By Tyler Olson
Tiger Woods made his much-anticipated return last weekend at his own tournament, The Hero World Challenge, and didn’t actually do too bad. He completed all four rounds- not a small accomplishment given his past- and although he finished towards the bottom of the eighteen-man field there were more than a few good signs in there.
Stretches of good golf:
Early Thursday afternoon could only be described as the apocalypse for golf Twitter. If Tiger had everyone’s curiosity when he birdied the third and had yet to make a major mistake through the fifth hole, he certainly grabbed everyone’s attention after stringing together birdies on six, seven, and eight to be tie for the lead at -4. The Tiger of old was back and everyone was losing their minds. Memes and gifs left and right. “Eighteen majors, here we come!” was the prevailing wisdom.
Woods then shot a cool +5 on the next ten holes to turn in a marginal 73.
Despite the mishap on Thursday’s back nine, Woods rallied with a bogey-free 65 on Friday and a 32 on the front on Saturday that included five birdies. After playing well for that stint, Woods was two over on Saturday’s back nine and made a mess of the course on Sunday for a 76 that landed him in fifteenth place.
While many obviously hoped 2001 Tiger would magically appear on their television screens and vanquish the field full of top-ranked foes, expecting that after a sixteen-month layoff from pro golf is simply unreasonable. This tournament, with neither a cut line nor a full field, was merely a tune-up for Woods as he is focuses on the coming PGA Tour season and the majors, starting with the Masters in April.
Tiger played what amounts to thirty-six holes of great golf with a little bit of rust thrown in-between. Woods made it very clear that he was happy with his performance and as he gets more reps, that rust should shake off with no problem.
“I need to play more tournaments,” said the fourteen-time major champion. “Zero in 15 months is not a lot, so this is one. I thought I made some good, positive things happen this week. Made a lot of birdies, also made a lot of mistakes. That’s something I know I can clean up.”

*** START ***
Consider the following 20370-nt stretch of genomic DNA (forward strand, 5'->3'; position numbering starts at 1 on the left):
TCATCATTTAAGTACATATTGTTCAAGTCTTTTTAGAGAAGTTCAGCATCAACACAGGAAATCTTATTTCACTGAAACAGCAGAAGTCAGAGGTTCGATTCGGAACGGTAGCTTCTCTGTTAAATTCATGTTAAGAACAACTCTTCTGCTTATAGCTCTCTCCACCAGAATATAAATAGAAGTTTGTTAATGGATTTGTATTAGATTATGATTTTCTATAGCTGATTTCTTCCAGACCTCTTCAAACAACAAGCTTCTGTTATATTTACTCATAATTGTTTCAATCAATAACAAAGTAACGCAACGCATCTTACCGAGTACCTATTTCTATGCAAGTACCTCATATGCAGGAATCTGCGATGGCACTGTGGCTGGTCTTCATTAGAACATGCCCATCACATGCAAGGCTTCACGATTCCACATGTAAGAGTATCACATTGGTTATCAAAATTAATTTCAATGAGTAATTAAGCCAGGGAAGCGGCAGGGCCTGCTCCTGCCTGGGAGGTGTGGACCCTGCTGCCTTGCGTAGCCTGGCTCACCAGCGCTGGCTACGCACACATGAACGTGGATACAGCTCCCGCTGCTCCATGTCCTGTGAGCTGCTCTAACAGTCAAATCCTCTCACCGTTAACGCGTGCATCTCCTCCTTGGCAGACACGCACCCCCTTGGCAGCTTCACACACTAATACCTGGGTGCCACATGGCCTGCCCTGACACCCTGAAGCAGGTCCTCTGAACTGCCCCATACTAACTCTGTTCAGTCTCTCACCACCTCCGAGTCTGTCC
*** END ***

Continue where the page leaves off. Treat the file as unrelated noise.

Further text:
Other players also had total faith that Woods would back contending for trophies soon enough.
“Give him three or four tournaments, maybe six tournaments, maybe around the Masters. It’s easy to overanalyze a very limited amount of golf,” said Henrik Stenson, who finished second, just two strokes back of winner, Hideki Matsuyama.
He looked good. Tiger was ripping drivers at full force with recoil all week; not exactly something someone who is worried about back health is prone to do. Woods even believed he was healthy enough to come back and play back before he dropped out of the Safeway Open, but that his game was not in the place that he wanted it to be before he came back to playing on the PGA Tour. Given those pieces of evidence, it’s clear that Tiger’s long wait before coming back (pun intended) paid off. His health is a moot point until any evidence on the course or coming from Tiger himself suggests otherwise.
Hidden in all the Tiger-mania this weekend was the fact that Hideki Matsuyama absolutely had his way with the course at Albany. After Saturday, it looked like he had a chance to win this tournament, with its hand-selected field of the top golfers in the world, by double digits. His 73 on Sunday and a 68 by British Open champion, Henrik Stenson, made for just a two-stroke margin of victory. Still nothing to sneeze at.
Now the victor in four of his last five starts, if you’re planning on placing Masters bets early, look no further than Matsuyama.
Tiger finished fifteenth out of eighteen this week, which was in line with our Twitter followers’ votes on our prediction poll. Out of the four options: Win, top half of the field, low half of the field, and injury WD/ 10+ over par, the plurality selected bottom half. So, good job there, guys.
I was incorrect with my prediction; in last week’s article I had Tiger finishing in the top nine. I simply underestimated the rust he would have. While the bouts of great golf that he put together weren’t surprising, I positively did not expect that Tiger freaking Woods would double-bogey the final hole on both Saturday and Sunday. But alas, that happened.
Where will we see Tiger next?
Woods wants some live tournament experience so his game is on point come Masters time, so it’s time to speculate where we will see Big Cat play his next tune up event. The early-season events in California, especially in Torrey Pines would be a good bet, although his agent has alluded that he may make the trip across the Atlantic to play in the European Tour events in Dubai or Abu Dhabi, where Rory McIlroy usually gets his golf season underway.
Fingers crossed Woods doesn’t get injured before then.